Residents in Searsmont were jolted awake Tuesday night by a noise that some folks there thought was a plane crash.
But it was actually coming from a natural gas compressor station in town.
The normally quiet neighborhood in Searsmont was literally shaken on New Years Eve when a pressure valve blew at the Searsmont pumping station where a natural gas line runs. Neighbors say the incident shot natural gas roughly 200 feet into the air.
“Initially I felt what I thought was a mild earthquake,” said Sue Totman. “The ground was shaking. within 10 seconds it sounded like jets were going over my house. I looked out and I could see this plume shooting a couple hundred feet into the sky.”
Jesse Gogan and his wife were awakened by the noise.
“I actually thought it was a low-flying plane ready to crash into my backyard,” Gogan said.
The Totman’s called the emergency number at Spectra Energy, the gas company in Texas that owns the facility. They say the person on the other end of the phone had no idea what was going on.
“I asked if we were safe in our home and they said they didn’t know,” Totman said.
Some of the neighbors we talked to told us the smell of the gas was overwhelming.
“My wife was sick,” Gogan said. “Can I say she was sick from the smell? I don’t know. I know she was violently sick. She was in the bathroom vomiting.”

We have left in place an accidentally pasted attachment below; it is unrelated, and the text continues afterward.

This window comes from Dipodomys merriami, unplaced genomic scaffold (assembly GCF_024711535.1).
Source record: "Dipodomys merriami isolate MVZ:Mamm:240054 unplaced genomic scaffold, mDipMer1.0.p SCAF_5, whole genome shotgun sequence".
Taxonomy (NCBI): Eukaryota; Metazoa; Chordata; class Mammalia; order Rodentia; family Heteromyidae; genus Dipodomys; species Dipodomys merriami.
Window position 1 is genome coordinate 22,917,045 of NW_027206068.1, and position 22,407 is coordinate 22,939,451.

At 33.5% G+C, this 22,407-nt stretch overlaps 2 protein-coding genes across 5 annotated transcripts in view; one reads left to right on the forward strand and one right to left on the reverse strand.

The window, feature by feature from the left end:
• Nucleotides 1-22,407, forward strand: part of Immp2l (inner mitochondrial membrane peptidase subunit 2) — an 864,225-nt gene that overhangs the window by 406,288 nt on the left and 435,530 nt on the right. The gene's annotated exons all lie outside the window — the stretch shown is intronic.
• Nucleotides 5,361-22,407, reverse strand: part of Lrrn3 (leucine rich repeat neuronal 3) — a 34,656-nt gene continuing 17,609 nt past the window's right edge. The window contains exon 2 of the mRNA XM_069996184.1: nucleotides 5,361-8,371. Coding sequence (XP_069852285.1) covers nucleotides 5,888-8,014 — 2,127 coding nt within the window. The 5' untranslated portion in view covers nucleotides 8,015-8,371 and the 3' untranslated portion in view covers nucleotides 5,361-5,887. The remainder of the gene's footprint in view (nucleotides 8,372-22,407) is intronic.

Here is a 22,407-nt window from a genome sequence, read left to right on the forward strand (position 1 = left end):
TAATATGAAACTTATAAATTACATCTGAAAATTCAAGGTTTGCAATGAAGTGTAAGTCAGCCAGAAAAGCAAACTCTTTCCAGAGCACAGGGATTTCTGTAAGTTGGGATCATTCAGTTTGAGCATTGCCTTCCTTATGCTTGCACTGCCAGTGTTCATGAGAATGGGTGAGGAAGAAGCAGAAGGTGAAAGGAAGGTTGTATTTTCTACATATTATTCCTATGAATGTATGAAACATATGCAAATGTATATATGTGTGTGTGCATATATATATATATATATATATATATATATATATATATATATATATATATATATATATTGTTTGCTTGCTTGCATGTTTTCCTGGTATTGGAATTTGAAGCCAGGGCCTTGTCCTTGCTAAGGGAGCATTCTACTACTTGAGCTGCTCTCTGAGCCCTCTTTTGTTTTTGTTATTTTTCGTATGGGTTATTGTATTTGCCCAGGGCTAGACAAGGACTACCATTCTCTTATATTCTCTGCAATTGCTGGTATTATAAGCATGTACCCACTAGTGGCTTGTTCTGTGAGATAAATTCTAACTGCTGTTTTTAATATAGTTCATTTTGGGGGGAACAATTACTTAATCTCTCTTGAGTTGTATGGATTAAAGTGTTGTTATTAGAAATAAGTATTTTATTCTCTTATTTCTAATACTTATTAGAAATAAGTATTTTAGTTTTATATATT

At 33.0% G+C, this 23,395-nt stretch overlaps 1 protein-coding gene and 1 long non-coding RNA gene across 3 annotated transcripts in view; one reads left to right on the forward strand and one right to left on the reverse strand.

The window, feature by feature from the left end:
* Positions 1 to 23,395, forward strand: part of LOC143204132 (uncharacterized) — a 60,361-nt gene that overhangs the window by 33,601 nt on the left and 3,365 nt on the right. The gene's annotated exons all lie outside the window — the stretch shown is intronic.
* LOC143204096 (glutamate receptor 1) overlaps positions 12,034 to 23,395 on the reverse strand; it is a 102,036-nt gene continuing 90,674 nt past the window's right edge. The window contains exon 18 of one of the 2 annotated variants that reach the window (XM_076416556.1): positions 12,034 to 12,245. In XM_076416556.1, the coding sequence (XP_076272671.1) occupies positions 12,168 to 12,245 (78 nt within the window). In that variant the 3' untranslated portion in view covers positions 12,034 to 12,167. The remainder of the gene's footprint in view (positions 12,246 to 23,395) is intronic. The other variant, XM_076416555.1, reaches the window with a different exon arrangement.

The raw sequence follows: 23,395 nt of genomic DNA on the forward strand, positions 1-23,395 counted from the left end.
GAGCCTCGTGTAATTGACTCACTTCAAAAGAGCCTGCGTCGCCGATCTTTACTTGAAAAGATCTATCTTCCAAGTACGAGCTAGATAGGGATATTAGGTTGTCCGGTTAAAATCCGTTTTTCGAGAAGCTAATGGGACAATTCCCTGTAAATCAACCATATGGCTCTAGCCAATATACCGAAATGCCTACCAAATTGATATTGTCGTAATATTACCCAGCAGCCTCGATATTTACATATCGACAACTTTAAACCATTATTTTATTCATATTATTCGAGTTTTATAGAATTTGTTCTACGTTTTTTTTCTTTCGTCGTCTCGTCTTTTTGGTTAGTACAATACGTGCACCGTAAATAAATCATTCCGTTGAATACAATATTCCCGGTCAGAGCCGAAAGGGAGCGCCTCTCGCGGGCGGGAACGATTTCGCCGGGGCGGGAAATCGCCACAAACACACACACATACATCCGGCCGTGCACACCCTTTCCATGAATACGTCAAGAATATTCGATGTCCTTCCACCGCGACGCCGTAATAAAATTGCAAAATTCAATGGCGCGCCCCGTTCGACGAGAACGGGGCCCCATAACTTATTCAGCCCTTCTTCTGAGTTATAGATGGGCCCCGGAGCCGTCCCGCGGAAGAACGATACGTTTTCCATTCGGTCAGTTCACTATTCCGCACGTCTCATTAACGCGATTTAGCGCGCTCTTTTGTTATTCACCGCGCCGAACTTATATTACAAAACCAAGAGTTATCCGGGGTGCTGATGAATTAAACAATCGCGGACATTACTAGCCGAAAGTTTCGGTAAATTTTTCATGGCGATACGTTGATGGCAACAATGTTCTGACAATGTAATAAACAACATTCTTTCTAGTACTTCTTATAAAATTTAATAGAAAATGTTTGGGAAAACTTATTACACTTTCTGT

I spoke with Susan Waller, Vice President of Spectra Energy, who told me what happened was part of an emergency shutdown procedure in which they remotely triggered “the safe and controlled release of natural gas due to an equipment malfunction.”
“We are evaluating and determining the cause of the equipment malfunction at this time. The sound that the neighbors heard is a sound that’s compared to a jet engine or a freight train. The sound is the result of the release of pressure from the compressor station piping,” Waller said.
Waller said the company has reached out to neighbors to try to explain what occurred. But we were told by residents this isn’t the first time something like this has happened and they’re afraid of what the next incident could bring.
“I’m afraid we’re gonna get blown up at some point,” Totman said. “We were terrified for that full 40 minutes that we were gonna just disappear. I mean it was that terrifying.”